In a move designed to appease his colleagues, Geert Wilders and his Freedom Party have formally withdrawn three controversial legislative proposals.
The move is part of an effort to sound more moderate and therefore more appealing to broader parts of the Netherlands’ population since the November 2023 elections.
In a letter to the Speaker of the House of Representatives Martin Bosma, also of the Freedom Party, Wilders said he was formally withdrawing the proposals.
One aimed to ban “certain Islamic expressions”, including the possession, sale or distribution of Qurans. Attending Islamic schools was also to be banned on pain of up to five years in jail. Under that proposal, a single visit to a Mosque could have earned the visitor a few months behind bars.
The Dutch Council of State described this idea as going against “essential tenets of the democratic rule of law” and claimed it sought “to establish that Islam is not a religion but a violent totalitarian ideology”.
Another proposal aimed to ban those with multiple nationalities from holding official positions and deprive people with dual passports of the right to vote. The explanatory note assumed it would concern 1.3 million people who have Turkish or Moroccan nationality in addition to Dutch nationality.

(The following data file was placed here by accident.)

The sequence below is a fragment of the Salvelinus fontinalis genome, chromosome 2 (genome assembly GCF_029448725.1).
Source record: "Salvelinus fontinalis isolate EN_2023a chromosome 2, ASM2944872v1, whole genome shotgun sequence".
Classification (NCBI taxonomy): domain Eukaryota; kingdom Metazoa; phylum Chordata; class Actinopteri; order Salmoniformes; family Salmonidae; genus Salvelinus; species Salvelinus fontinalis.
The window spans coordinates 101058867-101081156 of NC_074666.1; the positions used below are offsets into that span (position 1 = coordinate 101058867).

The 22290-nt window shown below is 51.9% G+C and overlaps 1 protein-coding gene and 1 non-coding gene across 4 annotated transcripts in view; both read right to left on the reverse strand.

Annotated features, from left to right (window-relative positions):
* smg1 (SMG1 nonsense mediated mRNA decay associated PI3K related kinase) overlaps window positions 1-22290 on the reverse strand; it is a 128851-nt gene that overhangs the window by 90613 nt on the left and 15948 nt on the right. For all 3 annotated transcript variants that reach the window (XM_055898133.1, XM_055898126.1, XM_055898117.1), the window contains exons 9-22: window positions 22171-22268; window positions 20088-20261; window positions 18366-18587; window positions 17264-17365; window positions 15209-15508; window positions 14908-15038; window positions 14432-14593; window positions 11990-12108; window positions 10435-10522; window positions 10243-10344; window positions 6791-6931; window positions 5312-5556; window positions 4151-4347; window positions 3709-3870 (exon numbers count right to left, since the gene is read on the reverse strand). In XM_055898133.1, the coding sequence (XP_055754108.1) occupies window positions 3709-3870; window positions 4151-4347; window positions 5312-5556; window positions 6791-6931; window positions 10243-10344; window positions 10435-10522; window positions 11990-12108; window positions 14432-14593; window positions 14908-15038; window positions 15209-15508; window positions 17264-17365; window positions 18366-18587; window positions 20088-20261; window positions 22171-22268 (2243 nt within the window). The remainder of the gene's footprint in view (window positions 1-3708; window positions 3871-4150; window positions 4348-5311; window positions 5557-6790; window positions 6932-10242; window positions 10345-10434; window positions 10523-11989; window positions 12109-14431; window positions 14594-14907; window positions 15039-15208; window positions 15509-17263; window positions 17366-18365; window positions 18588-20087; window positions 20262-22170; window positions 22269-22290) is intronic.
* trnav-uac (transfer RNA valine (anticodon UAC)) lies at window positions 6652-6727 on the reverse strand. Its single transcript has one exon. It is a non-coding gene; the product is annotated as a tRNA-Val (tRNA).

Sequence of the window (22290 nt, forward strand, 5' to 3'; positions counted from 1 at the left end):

The third proposal sought administrative detention for suspected jihadists for a maximum of six months without the intervention of a judge and before any conviction. The Council of State ruled that the proposal “overshoots the mark in a way that is not acceptable in a constitutional State”.
While there was no support for these proposals among other parties and no possibility they would become law, their withdrawal is seen as a signal of Wilders continuing his less confrontational stance, despite earlier promises of never going back on his word.
The Farmer-Citizen Movement party welcomed the move, describing it as “a nice step in the right direction”.
In a reaction to the Telegraaf newspaper, it said members “hope to continue talking about other important, substantive issues in the coming weeks”.
The parties involved in forming a new government discussed a number of topics before the Christmas break, including the Constitution, fundamental rights and the rule of law.
Ronald Plasterk, who is leading the negotiations to form a new government, had said the Christian Democratic centrist Pieter Omtzigt was critical of the rule-of-law side of Wilders’ programme, with the liberal-leaning VVD party also having similar worries.
Earlier, Wilders said that if he accepted responsibility for governance, he was prepared to put contentious initiatives “on ice”.
Other parties have remained silent in light of the ongoing negotiations. The Freedom Party, the liberalist VVD party, the centrist NSC party and the Farmer-Citizen Movement are still discussing the formation of a new cabinet.